Tuesday, May 01, 2012

Article 14

Today's article deals with a word that most people probably have no idea as to its meaning:


  XIV. Of Works of Supererogation 
 Voluntary Works besides, over and above, God's Commandments, which they call Works of Supererogation, cannot be taught without arrogant' and impiety: for by them men do declare, that they do not only render unto God as much as they are bound to do, but that they do more for his sake, than of bounden duty is required: whereas Christ saith plainly, When ye have done all that arc commanded to you, say, We are unprofitable servants.


Here we have more Puritanical influences within Anglicanism showing up. Supererogation is a fancy pants religious term for the class of actions that go "over and above the call of duty" of what God expects of us. Following the basic moral commandments like not cheating or not committing adultery is expected of us as Christians. For instance, many Christian denominations have taught that it is expected that Christians give a 10% tithe of their earnings to the Church. Although while tithing is expected, where in Scripture the 10% expectation comes from is a complete mystery. For sake of argument, let's say that's what God expects of normal Christians. An act of supererogation would be tithing, say, 50% of your income to the Church. That is above and beyond what God (I hope) would expect as a minimum acceptable behavior from a normal Christian.


Why this is an issue with Protestants and comes up here in the Articles of Religion goes back to the practice in the late Middle Ages of the Church selling indulgences. According to the classic teaching on indulgences, the works of supererogation performed by all the saints form a type of treasure storehouse with God that the Church can apply to exempt repentant sinners from the works of penitence that would otherwise be required of them to achieve full reconciliation with the Church. 


This, of course, was one of the major issues that touched off Martin Luther's call for reform and ultimate rebellion against Rome. Luther taught that this was nonsense, a mere buying off of sins. This is a classic example of the Protestant Reformers and the Catholic Church talking past one another in the heated days of the early Reformation, with neither side really understanding, or bothering to understand, the other side's point of view.


In Catholic theology, an indulgence is the full or partial remission of temporal punishment due for sins which have already been forgiven. The indulgence is granted by the Catholic Church after the sinner has confessed and received absolution. An indulgence is thus not forgiveness of sin nor release from the eternal punishment associated with Christian views on hell. The belief is that indulgences draw on the Treasury of Merit accumulated by Christ's superabundantly meritorious sacrifice on the cross and the virtues and penances of the saints. They are granted for specific good works and prayers. Protestants completely lost sight of the fact that indulgences replaced the severe penances of the early Church and were originally pastoral in nature. If someone was living in dread mortal terror that dear old granny was burning in Purgatory or whatever because of sins, the Pope granted an indulgence to relieve the tormented conscience of some poor soul.More exactly, they replaced the shortening of those penances that was allowed at the intercession of those imprisoned and those awaiting martyrdom for the faith.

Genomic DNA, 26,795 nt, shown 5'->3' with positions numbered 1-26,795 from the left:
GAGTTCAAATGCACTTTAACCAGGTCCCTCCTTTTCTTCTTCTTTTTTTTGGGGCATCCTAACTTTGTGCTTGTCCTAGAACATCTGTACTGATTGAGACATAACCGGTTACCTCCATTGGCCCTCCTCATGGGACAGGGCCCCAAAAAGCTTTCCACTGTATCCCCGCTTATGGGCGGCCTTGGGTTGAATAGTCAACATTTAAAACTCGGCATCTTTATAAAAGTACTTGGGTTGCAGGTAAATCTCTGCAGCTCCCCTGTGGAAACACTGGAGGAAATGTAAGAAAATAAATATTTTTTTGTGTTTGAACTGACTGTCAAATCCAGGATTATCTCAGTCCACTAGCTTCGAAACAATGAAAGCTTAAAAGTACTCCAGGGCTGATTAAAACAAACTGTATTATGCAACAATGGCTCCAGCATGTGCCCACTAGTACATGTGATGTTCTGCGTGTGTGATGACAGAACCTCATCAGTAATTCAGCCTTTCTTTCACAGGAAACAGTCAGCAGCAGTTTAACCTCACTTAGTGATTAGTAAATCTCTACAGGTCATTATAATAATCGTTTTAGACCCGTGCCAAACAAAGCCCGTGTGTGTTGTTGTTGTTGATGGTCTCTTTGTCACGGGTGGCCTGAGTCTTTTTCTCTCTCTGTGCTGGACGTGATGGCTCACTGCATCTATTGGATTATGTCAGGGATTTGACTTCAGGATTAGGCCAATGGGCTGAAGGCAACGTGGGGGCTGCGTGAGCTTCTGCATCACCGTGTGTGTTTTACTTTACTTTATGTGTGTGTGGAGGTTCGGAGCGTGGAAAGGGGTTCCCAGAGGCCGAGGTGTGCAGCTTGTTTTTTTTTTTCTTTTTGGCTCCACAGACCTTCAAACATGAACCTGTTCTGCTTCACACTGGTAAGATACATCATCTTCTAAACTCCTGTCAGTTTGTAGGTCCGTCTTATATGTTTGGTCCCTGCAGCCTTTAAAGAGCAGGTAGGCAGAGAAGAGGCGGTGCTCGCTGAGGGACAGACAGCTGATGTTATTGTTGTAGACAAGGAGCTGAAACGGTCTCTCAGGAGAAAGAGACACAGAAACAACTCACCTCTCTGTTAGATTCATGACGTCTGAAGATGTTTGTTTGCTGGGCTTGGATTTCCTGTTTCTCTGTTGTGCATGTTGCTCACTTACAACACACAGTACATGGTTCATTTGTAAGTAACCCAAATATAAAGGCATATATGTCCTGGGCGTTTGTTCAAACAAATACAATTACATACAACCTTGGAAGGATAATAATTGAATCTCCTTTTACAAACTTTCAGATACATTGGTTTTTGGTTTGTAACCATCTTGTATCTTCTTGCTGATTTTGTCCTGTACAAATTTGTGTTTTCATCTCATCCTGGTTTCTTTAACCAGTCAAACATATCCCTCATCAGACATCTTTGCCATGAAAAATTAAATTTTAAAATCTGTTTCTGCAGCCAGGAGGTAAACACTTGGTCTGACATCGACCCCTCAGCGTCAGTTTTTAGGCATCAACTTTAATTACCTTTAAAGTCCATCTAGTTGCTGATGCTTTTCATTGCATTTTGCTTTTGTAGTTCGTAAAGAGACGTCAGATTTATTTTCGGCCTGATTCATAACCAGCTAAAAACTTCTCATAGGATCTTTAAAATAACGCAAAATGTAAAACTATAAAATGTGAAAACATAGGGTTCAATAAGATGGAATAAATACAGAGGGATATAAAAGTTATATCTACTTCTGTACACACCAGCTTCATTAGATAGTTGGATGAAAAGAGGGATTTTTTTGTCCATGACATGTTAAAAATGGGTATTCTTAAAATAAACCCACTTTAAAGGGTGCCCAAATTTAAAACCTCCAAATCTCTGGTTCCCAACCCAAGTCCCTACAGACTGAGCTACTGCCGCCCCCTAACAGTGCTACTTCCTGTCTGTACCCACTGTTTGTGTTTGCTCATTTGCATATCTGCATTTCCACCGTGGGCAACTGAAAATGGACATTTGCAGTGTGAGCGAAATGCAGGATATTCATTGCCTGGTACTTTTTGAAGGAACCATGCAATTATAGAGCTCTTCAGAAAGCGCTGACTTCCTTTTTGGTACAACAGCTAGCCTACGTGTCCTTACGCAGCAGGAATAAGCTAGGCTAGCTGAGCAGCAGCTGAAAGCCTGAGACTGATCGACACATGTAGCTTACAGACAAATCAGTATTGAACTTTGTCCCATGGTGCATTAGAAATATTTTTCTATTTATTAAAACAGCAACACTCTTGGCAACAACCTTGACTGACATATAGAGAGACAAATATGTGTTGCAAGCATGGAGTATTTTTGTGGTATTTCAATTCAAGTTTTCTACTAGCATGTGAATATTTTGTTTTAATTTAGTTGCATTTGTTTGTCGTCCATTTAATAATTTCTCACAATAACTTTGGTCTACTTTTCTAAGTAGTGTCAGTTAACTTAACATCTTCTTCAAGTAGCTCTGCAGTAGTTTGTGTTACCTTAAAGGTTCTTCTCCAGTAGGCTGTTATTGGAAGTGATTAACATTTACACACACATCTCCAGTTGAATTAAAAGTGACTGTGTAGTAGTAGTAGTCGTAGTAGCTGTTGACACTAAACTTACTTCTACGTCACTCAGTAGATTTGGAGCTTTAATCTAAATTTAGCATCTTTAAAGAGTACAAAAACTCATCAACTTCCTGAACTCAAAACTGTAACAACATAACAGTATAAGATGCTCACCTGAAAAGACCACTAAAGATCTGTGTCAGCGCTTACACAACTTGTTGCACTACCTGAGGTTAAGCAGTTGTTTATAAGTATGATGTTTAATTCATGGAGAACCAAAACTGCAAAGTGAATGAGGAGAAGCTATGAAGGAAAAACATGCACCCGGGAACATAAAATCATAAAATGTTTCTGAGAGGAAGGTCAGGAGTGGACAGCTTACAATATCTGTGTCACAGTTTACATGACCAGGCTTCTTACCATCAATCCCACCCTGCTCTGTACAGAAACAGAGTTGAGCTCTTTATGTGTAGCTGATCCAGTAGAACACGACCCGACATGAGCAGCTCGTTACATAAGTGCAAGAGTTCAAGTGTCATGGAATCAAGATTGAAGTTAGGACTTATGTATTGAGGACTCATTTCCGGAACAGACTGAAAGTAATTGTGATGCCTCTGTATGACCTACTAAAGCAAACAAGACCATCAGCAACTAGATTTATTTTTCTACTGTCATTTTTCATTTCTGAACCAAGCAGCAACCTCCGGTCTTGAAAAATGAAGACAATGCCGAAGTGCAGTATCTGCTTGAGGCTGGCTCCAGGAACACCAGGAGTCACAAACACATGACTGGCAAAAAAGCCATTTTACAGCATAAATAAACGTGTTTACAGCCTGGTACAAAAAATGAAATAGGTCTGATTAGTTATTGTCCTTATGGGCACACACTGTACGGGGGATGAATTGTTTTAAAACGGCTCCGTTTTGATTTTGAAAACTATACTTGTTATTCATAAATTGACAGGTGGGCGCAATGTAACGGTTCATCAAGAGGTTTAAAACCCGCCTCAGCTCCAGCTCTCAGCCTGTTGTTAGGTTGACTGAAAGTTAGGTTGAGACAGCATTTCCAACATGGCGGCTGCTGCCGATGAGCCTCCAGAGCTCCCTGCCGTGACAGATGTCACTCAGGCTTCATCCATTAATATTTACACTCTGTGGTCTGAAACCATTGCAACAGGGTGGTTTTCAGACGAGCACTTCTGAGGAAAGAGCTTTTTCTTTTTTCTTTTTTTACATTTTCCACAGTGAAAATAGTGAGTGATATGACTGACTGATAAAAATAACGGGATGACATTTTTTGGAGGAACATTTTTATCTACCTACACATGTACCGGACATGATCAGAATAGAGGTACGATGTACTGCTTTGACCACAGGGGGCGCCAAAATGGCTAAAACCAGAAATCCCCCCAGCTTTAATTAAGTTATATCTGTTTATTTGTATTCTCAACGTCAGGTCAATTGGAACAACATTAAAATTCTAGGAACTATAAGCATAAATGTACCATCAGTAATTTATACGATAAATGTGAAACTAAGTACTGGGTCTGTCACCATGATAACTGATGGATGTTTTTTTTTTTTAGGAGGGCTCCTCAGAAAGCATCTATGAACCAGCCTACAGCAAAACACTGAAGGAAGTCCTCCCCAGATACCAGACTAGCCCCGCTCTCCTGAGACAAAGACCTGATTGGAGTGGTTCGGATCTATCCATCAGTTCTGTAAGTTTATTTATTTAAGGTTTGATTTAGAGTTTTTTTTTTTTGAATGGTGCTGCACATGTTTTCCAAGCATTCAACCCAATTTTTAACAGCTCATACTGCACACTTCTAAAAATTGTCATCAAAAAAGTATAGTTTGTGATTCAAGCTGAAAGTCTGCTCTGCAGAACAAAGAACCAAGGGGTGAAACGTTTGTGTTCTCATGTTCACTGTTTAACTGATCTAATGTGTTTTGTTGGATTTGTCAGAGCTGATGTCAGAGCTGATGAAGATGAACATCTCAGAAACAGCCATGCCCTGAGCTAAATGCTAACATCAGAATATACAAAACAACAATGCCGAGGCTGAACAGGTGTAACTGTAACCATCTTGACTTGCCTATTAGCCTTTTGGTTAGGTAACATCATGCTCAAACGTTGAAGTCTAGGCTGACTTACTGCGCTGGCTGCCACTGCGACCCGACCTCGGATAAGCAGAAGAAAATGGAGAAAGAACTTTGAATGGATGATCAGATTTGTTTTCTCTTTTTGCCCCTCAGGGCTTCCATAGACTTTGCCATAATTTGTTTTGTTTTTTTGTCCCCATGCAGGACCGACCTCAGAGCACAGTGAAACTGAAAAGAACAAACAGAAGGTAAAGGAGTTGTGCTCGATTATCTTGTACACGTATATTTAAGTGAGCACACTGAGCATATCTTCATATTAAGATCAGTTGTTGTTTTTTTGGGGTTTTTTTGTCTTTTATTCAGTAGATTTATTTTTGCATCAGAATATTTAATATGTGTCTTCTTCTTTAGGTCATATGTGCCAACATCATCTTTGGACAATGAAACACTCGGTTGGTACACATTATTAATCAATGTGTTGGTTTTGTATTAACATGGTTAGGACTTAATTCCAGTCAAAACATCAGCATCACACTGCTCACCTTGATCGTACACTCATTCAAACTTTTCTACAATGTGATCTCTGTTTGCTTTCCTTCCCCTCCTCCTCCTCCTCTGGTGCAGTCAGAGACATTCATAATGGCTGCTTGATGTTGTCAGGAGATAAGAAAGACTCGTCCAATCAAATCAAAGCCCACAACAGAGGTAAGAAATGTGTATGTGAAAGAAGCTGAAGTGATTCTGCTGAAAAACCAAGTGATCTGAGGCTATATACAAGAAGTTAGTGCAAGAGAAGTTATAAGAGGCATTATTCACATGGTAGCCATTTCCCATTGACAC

Of course, the Catholic church went overboard with this otherwise solid theology and began selling them to raise money to build St. Peter's Basilica. Preying on people's consciences for sheer monetary profit was wrong. Rome had trouble understanding why the Protestants were so up in arms about this because they were looking at it from their own theological standpoint and not from the pastoral/ethical side of it. Protestants could not get past the pastoral/ethic side of it and so jumped right into chucking the whole theology and calling the Roman Catholic Church the "whore of Babylon." I call this Christians Behaving Badly pretty much all around.

Back to the article at hand. This article is a Protestant reaction against the whole selling of indulgences and "storehouse of merit" theology. I do not really have a strong opinion on the matter because I understand the point of indulgences. I agree the selling of them for profit was wrong, but they were created out of pastoral concerns. What I find amusing about all this is that some Protestants rooted in the revolt against the selling of indulgences ultimately come up with the idea of "prevenient grace," which is really a theology of the same kind at the end of the day, i.e. grace granted to people regardless of anything they have done. 



Is that not what indulgences were originally all about, a giving of prevenient grace so that people who have sinned can still come to know the peace of God through the grace God has stored up even for sinful people? 

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